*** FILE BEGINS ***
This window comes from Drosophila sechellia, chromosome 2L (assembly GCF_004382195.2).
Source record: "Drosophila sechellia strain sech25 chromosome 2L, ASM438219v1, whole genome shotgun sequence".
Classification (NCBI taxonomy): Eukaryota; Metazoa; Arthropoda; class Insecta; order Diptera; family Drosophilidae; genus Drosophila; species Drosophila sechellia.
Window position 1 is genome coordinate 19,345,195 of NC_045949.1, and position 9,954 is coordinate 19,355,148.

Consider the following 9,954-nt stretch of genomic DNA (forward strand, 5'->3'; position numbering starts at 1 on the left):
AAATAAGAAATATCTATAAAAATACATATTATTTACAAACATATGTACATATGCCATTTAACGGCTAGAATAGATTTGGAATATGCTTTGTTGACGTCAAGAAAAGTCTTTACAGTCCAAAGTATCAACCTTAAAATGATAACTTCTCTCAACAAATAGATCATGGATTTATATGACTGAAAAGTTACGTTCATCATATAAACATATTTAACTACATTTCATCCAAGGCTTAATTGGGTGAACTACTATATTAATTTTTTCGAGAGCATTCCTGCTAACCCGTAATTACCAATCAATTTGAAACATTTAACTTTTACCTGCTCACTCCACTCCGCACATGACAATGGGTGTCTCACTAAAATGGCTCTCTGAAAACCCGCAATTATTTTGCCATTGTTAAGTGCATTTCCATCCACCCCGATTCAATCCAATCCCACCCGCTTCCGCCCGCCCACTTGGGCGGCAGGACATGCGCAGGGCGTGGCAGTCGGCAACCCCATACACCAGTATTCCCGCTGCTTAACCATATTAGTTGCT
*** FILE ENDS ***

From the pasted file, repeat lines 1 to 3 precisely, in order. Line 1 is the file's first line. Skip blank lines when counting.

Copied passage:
This window comes from Drosophila sechellia, chromosome 2L (assembly GCF_004382195.2).
Source record: "Drosophila sechellia strain sech25 chromosome 2L, ASM438219v1, whole genome shotgun sequence".
Classification (NCBI taxonomy): Eukaryota; Metazoa; Arthropoda; class Insecta; order Diptera; family Drosophilidae; genus Drosophila; species Drosophila sechellia.